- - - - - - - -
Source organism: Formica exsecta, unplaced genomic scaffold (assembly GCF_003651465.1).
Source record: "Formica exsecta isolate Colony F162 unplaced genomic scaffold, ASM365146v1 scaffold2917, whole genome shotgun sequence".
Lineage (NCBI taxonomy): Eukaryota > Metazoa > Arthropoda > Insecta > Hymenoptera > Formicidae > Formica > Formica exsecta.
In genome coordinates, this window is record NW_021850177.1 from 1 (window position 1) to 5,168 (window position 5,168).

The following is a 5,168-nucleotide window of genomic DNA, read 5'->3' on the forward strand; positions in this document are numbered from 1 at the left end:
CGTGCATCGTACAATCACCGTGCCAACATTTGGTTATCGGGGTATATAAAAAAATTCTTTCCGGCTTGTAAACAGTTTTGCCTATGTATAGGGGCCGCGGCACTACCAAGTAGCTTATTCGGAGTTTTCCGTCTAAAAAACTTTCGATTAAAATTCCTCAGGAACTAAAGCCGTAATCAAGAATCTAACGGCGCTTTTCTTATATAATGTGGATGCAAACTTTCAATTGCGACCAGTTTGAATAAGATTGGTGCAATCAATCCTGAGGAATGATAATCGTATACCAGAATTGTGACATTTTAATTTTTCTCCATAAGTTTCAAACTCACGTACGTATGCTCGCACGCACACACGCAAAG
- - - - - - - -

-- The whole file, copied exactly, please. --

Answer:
Source organism: Formica exsecta, unplaced genomic scaffold (assembly GCF_003651465.1).
Source record: "Formica exsecta isolate Colony F162 unplaced genomic scaffold, ASM365146v1 scaffold2917, whole genome shotgun sequence".
Lineage (NCBI taxonomy): Eukaryota > Metazoa > Arthropoda > Insecta > Hymenoptera > Formicidae > Formica > Formica exsecta.
In genome coordinates, this window is record NW_021850177.1 from 1 (window position 1) to 5,168 (window position 5,168).

The following is a 5,168-nucleotide window of genomic DNA, read 5'->3' on the forward strand; positions in this document are numbered from 1 at the left end:
CGTGCATCGTACAATCACCGTGCCAACATTTGGTTATCGGGGTATATAAAAAAATTCTTTCCGGCTTGTAAACAGTTTTGCCTATGTATAGGGGCCGCGGCACTACCAAGTAGCTTATTCGGAGTTTTCCGTCTAAAAAACTTTCGATTAAAATTCCTCAGGAACTAAAGCCGTAATCAAGAATCTAACGGCGCTTTTCTTATATAATGTGGATGCAAACTTTCAATTGCGACCAGTTTGAATAAGATTGGTGCAATCAATCCTGAGGAATGATAATCGTATACCAGAATTGTGACATTTTAATTTTTCTCCATAAGTTTCAAACTCACGTACGTATGCTCGCACGCACACACGCAAAG